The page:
News / Africa

    Britain Vows to Step Up Fight Against Somali Terrorism, Piracy

    Somali President Sharif Sheik Ahmed, center, receives diplomatic credentials from British ambassador to Somalia Matt Baugh, right, and British Foreign Secretary William Hague, at Mogadishu's presidential palace, February 2, 2012.
    Somali President Sharif Sheik Ahmed, center, receives diplomatic credentials from British ambassador to Somalia Matt Baugh, right, and British Foreign Secretary William Hague, at Mogadishu's presidential palace, February 2, 2012.

    In a visit to Somalia's capital of Mogadishu Thursday, British Foreign Secretary William Hague promised to step up the fight against terrorism and piracy. Hague is the first British foreign secretary to visit the war-ravaged city in two decades. 

    Secretary Hague's visit comes during a time of relative peace and security in Mogadishu, since African Union (AMISOM) troops and forces of Somalia's Transitional Federal Government (TFG) pushed al-Shabab out of the capital last month.

    Hague announced that Britain has appointed its first ambassador to Somalia in more than two decades. Matt Baugh will serve as London's new senior envoy to Somalia and will be based in Kenya until security conditions allow an embassy to be built in Mogadishu.

    Hague said the British government is well-prepared to do more to stabilize Somalia and to create more legitimacy and accountability in the political institutions.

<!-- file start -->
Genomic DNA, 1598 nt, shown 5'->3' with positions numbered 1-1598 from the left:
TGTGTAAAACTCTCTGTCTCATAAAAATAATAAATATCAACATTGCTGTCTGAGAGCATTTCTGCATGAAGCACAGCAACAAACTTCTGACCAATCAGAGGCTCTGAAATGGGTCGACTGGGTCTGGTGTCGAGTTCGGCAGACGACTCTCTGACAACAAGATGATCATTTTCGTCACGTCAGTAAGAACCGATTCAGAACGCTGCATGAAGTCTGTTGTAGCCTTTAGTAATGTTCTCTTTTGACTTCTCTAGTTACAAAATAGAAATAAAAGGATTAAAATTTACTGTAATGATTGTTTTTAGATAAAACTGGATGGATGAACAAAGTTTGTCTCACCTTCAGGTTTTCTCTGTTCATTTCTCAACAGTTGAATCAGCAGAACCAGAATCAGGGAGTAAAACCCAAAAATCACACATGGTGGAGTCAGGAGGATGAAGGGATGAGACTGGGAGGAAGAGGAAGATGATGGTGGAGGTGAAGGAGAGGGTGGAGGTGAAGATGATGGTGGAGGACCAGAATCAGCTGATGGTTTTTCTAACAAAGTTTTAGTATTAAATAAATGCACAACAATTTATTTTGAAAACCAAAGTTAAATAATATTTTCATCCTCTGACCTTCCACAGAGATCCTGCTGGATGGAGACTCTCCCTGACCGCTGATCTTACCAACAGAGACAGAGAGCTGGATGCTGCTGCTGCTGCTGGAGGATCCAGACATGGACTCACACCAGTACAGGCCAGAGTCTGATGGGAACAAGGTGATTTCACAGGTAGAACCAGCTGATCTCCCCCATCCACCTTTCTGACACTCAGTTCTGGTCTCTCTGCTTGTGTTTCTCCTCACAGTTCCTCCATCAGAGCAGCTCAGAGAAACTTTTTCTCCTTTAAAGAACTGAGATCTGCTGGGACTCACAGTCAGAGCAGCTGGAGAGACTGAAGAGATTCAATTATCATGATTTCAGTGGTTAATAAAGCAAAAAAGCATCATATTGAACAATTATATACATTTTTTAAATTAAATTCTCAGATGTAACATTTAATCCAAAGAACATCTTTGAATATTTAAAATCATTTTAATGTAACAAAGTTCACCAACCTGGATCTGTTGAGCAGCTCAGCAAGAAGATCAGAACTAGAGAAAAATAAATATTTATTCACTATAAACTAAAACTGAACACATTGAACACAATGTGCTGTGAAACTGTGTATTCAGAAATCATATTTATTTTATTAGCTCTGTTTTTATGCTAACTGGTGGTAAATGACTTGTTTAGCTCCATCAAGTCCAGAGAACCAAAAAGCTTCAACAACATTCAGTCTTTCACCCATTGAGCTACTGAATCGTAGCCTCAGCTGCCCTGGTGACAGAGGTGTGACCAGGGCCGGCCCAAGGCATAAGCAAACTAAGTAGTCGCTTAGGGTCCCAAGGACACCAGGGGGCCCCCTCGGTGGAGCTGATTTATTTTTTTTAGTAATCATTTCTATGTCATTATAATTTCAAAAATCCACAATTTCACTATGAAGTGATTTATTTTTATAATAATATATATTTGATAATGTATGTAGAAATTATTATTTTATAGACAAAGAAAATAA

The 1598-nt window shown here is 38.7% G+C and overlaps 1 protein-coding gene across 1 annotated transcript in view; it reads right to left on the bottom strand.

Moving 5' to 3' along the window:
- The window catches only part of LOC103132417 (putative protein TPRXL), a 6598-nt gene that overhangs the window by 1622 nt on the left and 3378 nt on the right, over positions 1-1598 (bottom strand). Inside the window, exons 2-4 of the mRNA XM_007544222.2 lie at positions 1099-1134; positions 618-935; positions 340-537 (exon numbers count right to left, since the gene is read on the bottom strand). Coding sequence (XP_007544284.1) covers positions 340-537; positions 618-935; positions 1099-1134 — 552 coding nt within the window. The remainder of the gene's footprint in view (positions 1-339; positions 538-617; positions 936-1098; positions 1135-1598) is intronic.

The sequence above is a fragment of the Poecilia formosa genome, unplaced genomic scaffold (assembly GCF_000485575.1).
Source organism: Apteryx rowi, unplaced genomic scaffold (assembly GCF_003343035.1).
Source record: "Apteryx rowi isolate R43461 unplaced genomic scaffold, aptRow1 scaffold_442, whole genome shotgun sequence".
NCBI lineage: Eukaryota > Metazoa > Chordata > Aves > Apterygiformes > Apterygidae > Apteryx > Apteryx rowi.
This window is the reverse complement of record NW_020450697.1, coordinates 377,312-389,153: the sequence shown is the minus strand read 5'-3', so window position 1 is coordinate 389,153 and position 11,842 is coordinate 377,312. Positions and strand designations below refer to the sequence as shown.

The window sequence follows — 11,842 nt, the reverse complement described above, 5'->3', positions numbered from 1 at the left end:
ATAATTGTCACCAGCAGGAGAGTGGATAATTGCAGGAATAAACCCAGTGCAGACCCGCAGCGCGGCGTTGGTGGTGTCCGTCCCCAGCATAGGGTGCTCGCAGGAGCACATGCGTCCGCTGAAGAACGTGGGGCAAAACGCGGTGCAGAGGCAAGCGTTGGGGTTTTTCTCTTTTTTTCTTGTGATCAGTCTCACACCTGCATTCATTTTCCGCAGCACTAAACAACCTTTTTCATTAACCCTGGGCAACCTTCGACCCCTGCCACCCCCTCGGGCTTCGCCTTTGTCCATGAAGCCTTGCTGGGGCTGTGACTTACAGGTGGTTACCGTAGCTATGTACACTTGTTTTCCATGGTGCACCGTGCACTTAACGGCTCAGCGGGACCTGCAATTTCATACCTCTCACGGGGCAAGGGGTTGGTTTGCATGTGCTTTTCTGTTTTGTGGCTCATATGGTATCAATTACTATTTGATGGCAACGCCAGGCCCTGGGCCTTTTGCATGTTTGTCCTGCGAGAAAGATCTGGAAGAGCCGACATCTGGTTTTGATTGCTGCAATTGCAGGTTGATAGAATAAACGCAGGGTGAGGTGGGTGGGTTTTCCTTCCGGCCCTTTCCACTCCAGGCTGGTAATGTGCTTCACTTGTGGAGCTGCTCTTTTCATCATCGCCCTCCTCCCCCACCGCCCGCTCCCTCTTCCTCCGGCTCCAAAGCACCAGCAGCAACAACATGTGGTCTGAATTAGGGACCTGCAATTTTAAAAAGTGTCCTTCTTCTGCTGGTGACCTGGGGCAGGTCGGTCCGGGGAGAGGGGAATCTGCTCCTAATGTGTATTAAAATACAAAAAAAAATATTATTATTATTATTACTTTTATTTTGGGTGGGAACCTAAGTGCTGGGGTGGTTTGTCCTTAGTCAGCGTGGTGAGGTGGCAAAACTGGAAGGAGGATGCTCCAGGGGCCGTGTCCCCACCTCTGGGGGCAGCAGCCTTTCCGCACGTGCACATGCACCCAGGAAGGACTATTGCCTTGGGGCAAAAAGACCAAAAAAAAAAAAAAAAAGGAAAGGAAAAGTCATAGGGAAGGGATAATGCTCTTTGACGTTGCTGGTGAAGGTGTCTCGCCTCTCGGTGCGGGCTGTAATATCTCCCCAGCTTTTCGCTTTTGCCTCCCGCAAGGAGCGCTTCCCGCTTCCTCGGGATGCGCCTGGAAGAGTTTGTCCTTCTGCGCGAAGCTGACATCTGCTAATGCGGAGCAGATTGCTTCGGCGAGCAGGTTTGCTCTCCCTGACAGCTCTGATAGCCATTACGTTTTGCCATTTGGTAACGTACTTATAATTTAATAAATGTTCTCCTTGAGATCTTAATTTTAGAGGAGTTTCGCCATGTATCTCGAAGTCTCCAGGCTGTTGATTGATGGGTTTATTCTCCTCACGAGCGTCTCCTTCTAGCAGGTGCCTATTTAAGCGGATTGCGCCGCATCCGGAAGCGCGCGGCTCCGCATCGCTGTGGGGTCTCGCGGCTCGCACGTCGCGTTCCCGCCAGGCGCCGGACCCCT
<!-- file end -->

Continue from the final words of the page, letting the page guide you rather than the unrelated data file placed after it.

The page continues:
“With the further expansion of the AMISOM forces, of which we hope will be agreed at the United Nation, for countries to work effectively together to counter terrorism and piracy, and to highlight the need for effective humanitarian and development aid in the future," he said. "Again so that this country can succeed in a way that it has not been possible over the last two decades.”  

    In less than three weeks, the British government will host an international conference on Somalia in London, chaired by British Prime Minister David Cameron. More than 40 countries and international organizations are expected to attend the conference to address Somalia’s future.

    Adjoa Anyimadu, the assistant Africa Program researcher for Chatham House, a foreign policy institute in London, said Hague is sending a message on behalf of the international community that they have an interest in peace in Somalia and they are willing to talk to Somali people about finding a solution.

    “There is more feeling in the international community to spear a united approach to help Somalia solve its problems," she said. "Especially within the last year, when famine affected large part of Somalia, a lot of high-level officials from all over the world have taken real interest in what is going on there and are trying to come together to help Somalia find a solution, particularly as the TFG mandate expires in August.”

    She also said there is an understanding within the international community that Somalia's political problems cannot be solved without involving Somalis in the discussion.

    Secretary Hague says there is a future for Somalia and its people and the conference will be an important moment in the Somalia's history.

    The country has not had a functioning central government since President Mohammed Siad Barre was overthrown in 1991. 

    Despite recent victories over militant group al-Shabab, the transitional government asserts little authority outside Mogadishu, enabling pirates to operate on the country's coastline, while al-Shabab continues to control areas of central and southern Somalia.

    Hopes for a turnaround have been hampered by infighting in the government. The country has gone through several prime ministers in the last few years, and lawmakers recently exchanged punches in parliament because of a dispute over the speaker.

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